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By Elizabeth Floyd Mair
Special to the Times Union

Born in Albany and raised in the Ivory Coast in West Africa, painter and collagist Elizabeth Zunon has lived in the Capital Region since she was 12 and brings a multicultural sensibility to her work today as a children’s book illustrator. She’s 27 and just a few years out of design school, but two books that she illustrated have already been published. Another will be out in January, and she is at work on a fourth.

Her first book, “My Hands Sing the Blues,” written by Jeanne Walker Harvey, is a biography focusing on the childhood of twentieth-century African-American artist Romare Bearden. Published just this month, her second is titled “Lala Salama: A Tanzanian Lullaby,” written by Patricia MacLachlan, the Newbery Award-winning author of “Sarah, Plain and Tall.” The third will be “The Boy Who Harnessed the Wind,” a picture-book version of the New York Times nonfiction bestseller by the same title.

Zunon and MacLachlan will sign copies of their book together on Saturday at the Open Door Bookstore in Schenectady.

Zunon works mainly in collage involving several different media—usually an oil-painted background with elements of cut paper, fabric, or beadwork. She also makes jewelry and handbags that she sells at craft fairs in the area. On a recent visit to her home studio in Albany she said, “This past summer I also started experimenting with silkscreen.”

Throughout her apartment, paintings in rich corals that looked as if they might be paintings of wind were laid out to dry. When asked if they were for “The Boy Who Harnessed the Wind,” she explained that no, they were for “A President from Hawaii,” which she needs to complete by Thanksgiving (“it’s a bit of a rush project”). Photos of tropical leaves and plants were tacked up on bulletin boards as reference. Zunon said that she was inspired, while working on that fourth book, by the plant shapes she used in silkscreening fabrics for her handbags and pouches (“Everything is all connected in my work”).

Her parents met when both were students at the University at Albany. Her mother was born and raised in Albany, and her father was from the Ivory Coast. The family moved to West Africa when Zunon was just two months old, but maintained a deep connection to Albany, spending six weeks or so every year here with Zunon’s maternal grandparents.

As a child she loved stopping with her family at the marketplace every Sunday, where she would admire the patterned fabrics and the traditional crafts of West African artisans (“I always spent my whole allowance on beads”).

The family returned to the Capital Region when Zunon was 12, and she attended Guilderland schools beginning in eighth grade. It was at high school that, she says, “I started being a lot more invested in my art classes and the art teachers were really pushing me to perhaps focus on furthering my education in the arts.” Zunon attended the Rhode Island School of Design, majoring in illustration (“I took a lot of drawing and painting classes”) and graduating in 2006.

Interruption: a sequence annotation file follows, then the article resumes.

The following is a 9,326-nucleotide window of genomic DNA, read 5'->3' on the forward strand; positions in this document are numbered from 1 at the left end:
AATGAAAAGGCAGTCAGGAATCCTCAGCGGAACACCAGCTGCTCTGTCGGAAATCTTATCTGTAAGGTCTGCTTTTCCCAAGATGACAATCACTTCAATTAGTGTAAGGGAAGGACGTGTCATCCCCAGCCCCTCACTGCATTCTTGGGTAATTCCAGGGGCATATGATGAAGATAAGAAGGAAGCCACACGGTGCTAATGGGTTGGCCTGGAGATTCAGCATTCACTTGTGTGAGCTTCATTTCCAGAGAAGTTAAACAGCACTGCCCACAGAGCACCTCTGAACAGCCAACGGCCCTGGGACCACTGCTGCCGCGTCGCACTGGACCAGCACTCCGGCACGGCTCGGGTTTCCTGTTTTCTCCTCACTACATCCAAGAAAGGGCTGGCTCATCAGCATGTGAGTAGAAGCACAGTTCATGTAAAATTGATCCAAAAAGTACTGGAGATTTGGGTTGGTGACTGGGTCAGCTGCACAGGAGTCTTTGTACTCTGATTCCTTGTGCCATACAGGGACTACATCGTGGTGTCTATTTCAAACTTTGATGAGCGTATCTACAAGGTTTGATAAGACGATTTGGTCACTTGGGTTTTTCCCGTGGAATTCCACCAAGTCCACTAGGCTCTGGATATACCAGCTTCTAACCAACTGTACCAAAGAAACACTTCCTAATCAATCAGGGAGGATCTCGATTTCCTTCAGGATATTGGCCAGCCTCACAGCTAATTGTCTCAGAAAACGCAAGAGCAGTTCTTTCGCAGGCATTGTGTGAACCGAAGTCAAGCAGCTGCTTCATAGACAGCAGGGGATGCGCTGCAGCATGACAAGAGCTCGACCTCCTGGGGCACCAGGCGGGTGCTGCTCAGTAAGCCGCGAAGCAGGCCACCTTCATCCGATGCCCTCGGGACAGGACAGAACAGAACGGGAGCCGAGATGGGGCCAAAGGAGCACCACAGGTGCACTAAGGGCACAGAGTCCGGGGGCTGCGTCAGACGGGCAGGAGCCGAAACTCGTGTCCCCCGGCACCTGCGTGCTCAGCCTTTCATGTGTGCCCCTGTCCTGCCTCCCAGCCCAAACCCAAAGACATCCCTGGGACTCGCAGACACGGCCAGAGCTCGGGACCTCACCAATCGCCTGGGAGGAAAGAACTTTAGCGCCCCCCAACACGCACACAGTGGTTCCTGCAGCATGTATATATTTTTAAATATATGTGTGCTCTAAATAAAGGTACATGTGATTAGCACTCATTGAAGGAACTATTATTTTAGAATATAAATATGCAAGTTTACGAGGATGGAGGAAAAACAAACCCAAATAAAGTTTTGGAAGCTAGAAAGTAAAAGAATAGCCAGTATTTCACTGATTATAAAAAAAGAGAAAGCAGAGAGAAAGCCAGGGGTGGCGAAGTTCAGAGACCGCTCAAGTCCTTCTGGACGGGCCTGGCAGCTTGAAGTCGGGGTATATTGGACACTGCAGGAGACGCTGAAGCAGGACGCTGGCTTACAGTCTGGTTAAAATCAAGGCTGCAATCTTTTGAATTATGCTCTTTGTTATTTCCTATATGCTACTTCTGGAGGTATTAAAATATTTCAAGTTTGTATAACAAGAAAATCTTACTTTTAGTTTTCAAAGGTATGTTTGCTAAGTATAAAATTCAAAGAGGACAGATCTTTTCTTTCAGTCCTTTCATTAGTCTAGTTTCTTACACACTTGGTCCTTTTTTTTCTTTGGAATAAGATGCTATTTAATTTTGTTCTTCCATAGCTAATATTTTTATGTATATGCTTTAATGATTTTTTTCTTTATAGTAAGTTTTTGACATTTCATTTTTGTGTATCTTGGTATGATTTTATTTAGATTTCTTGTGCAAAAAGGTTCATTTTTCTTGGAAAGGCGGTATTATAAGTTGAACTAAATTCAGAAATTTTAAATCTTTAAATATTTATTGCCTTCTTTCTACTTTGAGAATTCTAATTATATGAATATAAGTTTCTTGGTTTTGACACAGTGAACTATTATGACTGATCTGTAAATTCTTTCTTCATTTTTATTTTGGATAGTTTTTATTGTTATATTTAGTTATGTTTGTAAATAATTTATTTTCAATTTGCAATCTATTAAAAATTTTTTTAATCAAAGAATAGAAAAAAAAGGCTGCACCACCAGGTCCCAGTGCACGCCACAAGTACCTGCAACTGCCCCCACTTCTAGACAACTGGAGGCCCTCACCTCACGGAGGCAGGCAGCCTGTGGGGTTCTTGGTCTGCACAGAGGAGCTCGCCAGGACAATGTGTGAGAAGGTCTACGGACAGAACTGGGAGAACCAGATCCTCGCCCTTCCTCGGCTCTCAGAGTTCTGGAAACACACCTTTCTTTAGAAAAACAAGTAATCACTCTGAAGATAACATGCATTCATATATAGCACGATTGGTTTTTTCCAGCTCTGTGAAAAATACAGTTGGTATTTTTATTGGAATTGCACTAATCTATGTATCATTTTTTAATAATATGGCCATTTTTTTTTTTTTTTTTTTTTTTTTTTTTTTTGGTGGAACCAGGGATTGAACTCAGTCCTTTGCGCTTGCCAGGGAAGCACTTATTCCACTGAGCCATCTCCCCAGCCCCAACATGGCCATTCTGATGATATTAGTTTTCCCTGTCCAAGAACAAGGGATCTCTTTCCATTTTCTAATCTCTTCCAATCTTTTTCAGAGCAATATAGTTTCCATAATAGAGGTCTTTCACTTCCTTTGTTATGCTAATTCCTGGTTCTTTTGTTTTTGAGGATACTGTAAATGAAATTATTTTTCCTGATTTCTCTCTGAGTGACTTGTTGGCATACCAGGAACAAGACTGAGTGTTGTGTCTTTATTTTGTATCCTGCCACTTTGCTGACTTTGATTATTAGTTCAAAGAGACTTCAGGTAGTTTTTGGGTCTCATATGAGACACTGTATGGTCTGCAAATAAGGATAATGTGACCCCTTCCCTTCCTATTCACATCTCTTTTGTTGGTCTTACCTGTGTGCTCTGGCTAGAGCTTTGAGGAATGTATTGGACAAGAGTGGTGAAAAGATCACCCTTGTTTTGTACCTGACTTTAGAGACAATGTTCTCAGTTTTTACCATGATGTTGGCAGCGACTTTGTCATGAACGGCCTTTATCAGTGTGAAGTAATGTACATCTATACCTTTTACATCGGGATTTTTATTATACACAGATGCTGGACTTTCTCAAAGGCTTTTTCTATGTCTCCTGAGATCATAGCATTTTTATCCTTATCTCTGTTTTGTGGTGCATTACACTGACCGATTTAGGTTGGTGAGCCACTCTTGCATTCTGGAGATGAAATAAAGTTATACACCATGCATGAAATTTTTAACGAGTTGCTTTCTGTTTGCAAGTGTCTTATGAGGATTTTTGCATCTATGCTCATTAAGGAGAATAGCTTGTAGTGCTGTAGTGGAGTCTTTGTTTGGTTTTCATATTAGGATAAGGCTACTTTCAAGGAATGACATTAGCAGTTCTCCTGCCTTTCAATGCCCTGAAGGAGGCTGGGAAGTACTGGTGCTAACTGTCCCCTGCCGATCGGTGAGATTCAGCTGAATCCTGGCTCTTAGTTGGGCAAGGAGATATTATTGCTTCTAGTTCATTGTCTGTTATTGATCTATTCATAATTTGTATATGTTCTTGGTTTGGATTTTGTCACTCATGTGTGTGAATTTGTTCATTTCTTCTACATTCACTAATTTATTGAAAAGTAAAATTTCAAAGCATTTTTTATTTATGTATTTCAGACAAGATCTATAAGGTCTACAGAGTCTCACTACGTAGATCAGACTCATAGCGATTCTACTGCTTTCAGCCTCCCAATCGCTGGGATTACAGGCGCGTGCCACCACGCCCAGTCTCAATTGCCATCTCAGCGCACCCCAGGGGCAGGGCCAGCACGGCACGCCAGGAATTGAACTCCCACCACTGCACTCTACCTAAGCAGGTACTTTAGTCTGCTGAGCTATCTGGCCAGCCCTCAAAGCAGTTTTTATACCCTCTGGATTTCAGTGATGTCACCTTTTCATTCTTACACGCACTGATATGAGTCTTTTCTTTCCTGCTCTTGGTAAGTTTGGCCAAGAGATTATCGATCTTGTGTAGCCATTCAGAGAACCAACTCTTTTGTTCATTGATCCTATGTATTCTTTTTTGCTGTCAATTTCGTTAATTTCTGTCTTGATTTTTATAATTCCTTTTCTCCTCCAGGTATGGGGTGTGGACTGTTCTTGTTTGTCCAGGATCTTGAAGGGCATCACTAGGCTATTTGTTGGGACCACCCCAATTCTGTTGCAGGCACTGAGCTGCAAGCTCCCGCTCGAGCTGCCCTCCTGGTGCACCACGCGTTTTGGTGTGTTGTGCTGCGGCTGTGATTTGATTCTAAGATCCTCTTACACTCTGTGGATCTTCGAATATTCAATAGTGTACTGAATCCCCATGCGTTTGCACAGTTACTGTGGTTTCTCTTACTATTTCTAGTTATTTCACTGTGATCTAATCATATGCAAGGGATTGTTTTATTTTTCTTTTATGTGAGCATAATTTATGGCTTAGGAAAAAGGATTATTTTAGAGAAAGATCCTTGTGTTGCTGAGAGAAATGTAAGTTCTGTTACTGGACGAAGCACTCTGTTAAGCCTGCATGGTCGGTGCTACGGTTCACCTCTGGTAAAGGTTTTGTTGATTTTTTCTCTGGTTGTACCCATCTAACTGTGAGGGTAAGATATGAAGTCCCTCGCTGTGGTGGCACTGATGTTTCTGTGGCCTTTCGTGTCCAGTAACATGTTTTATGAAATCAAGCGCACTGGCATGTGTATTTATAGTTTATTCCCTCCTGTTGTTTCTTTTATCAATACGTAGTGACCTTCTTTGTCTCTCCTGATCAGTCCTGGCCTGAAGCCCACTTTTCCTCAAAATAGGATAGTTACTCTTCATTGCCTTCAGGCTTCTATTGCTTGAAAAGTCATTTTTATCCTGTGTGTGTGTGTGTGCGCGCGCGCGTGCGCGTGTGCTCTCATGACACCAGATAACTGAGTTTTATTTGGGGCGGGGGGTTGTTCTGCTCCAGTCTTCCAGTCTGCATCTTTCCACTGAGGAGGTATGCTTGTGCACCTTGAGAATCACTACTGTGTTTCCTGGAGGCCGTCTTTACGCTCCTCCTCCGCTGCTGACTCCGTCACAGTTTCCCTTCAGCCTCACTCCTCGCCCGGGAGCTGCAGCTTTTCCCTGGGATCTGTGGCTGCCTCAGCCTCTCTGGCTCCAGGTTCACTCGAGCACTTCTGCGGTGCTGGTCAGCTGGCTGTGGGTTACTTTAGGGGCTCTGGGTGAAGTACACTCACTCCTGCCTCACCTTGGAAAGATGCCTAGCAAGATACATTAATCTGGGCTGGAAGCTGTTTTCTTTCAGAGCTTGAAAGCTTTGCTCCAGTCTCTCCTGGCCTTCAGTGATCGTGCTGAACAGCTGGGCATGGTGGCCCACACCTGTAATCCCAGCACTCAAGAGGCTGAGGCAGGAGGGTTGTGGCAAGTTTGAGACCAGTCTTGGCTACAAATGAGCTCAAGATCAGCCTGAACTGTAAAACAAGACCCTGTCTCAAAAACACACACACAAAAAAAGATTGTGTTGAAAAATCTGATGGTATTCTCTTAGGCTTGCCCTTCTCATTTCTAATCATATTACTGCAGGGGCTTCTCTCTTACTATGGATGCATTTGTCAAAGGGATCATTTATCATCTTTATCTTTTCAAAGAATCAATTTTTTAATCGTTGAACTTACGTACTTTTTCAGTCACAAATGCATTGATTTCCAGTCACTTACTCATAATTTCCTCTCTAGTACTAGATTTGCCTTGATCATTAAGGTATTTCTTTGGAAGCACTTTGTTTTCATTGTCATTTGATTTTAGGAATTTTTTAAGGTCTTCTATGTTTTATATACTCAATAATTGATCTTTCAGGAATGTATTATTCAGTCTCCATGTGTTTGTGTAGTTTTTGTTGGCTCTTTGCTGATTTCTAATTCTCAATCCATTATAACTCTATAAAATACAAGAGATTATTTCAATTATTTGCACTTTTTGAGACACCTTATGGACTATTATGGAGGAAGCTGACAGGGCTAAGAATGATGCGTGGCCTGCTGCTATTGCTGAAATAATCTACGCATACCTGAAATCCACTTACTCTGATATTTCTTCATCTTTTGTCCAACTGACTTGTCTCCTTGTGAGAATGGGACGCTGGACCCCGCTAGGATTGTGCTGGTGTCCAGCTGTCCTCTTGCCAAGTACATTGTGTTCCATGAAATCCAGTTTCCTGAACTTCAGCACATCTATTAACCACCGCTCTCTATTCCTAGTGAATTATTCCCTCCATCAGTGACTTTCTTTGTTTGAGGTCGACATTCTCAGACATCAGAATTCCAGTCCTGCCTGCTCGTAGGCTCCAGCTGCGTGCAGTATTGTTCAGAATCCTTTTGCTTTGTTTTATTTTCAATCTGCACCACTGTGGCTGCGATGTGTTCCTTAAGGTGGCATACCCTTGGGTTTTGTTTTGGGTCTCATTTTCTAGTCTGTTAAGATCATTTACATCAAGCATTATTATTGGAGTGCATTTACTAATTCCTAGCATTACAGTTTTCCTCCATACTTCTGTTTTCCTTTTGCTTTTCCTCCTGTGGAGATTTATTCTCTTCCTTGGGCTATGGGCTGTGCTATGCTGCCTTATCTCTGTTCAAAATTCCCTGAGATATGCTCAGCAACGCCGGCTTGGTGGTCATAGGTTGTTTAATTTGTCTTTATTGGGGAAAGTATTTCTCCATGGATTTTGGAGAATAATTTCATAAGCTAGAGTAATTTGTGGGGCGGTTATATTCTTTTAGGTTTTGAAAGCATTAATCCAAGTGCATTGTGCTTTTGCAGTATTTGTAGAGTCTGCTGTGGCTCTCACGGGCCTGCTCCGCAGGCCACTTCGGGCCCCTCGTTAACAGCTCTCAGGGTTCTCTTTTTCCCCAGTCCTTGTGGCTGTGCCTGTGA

She then moved to the New York City area and began looking for jobs at museums and galleries, but “you can’t really get a full-time job anywhere painting portraits and still-lifes.” When she eventually found work, it was at a flower shop, as “the girl who hand-wrote all the notes to people and wrapped up all the flower arrangements.” She worked there for almost a year, till two days before Christmas 2008, when changes in the economy forced the shop to downsize (“I was on the train coming back to Albany and I got a phone call, ‘We won’t be asking you to come back’”).
But since graduating she had also gone to many conferences and portfolio reviews — one-on-one critiques of an artist’s work by art directors, agents, and other professionals in the publishing industry — and at one of these had met Lori Nowicki, who would later become her agent.

It was just two weeks after being laid off from the flower shop that she learned she’d be doing the illustrations for “My Hands Sing the Blues.”

Elizabeth Floyd Mair is a freelance writer living in Guilderland.


At a glance
What: Illustrator Elizabeth Zunon and author Patricia MacLachlan sign copies of their new book “Lala Salama: A Tanzanian Lullaby.”

When: 1 to 2:30 p.m. Saturday
Where: Open Door Bookstore, 128 Jay St., Schenectady
Admission: Free
Info: 346-2719;

About the books
“My Hands Sing the Blues: Romare Bearden’s Childhood Journey”

Author: Jeanne Walker Harvey
Illustrator: Elizabeth Zunon
Info: Marshall Cavendish; September 2011; 40 pages; $17.99; ages 4 and up
“Lala Salama: A Tanzanian Lullaby”
Author: Patricia MacLachlan
Illustrator: Zunon
Info: Candlewick Press; November 2011; 32 pages; $16.99; ages 4 and up
“The Boy Who Harnessed the Wind: Young Readers Edition”
Author: William Kamkwamba and Bryan Mealer
Illustrator: Zunon
Info: Dial Books for Young Readers; January 2012; 32 pages; $16.99; age 6 and up